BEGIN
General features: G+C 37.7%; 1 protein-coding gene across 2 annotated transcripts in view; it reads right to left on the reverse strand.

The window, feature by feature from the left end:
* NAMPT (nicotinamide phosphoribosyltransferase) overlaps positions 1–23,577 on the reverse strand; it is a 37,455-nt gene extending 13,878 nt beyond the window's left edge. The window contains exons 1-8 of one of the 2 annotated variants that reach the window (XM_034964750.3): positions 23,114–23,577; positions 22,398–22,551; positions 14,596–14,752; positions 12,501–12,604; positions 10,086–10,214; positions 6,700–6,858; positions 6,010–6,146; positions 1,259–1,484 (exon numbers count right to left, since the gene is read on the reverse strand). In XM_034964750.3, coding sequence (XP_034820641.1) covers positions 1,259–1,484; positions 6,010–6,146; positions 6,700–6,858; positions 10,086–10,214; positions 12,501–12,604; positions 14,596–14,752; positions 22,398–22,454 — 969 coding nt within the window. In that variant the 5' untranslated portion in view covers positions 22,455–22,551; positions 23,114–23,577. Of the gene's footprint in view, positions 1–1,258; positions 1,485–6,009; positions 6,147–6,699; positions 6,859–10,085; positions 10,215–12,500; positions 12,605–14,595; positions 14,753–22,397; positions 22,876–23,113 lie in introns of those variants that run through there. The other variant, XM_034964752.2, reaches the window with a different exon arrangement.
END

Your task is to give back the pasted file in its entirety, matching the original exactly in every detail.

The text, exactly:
General features: G+C 37.7%; 1 protein-coding gene across 2 annotated transcripts in view; it reads right to left on the reverse strand.

The window, feature by feature from the left end:
* NAMPT (nicotinamide phosphoribosyltransferase) overlaps positions 1–23,577 on the reverse strand; it is a 37,455-nt gene extending 13,878 nt beyond the window's left edge. The window contains exons 1-8 of one of the 2 annotated variants that reach the window (XM_034964750.3): positions 23,114–23,577; positions 22,398–22,551; positions 14,596–14,752; positions 12,501–12,604; positions 10,086–10,214; positions 6,700–6,858; positions 6,010–6,146; positions 1,259–1,484 (exon numbers count right to left, since the gene is read on the reverse strand). In XM_034964750.3, coding sequence (XP_034820641.1) covers positions 1,259–1,484; positions 6,010–6,146; positions 6,700–6,858; positions 10,086–10,214; positions 12,501–12,604; positions 14,596–14,752; positions 22,398–22,454 — 969 coding nt within the window. In that variant the 5' untranslated portion in view covers positions 22,455–22,551; positions 23,114–23,577. Of the gene's footprint in view, positions 1–1,258; positions 1,485–6,009; positions 6,147–6,699; positions 6,859–10,085; positions 10,215–12,500; positions 12,605–14,595; positions 14,753–22,397; positions 22,876–23,113 lie in introns of those variants that run through there. The other variant, XM_034964752.2, reaches the window with a different exon arrangement.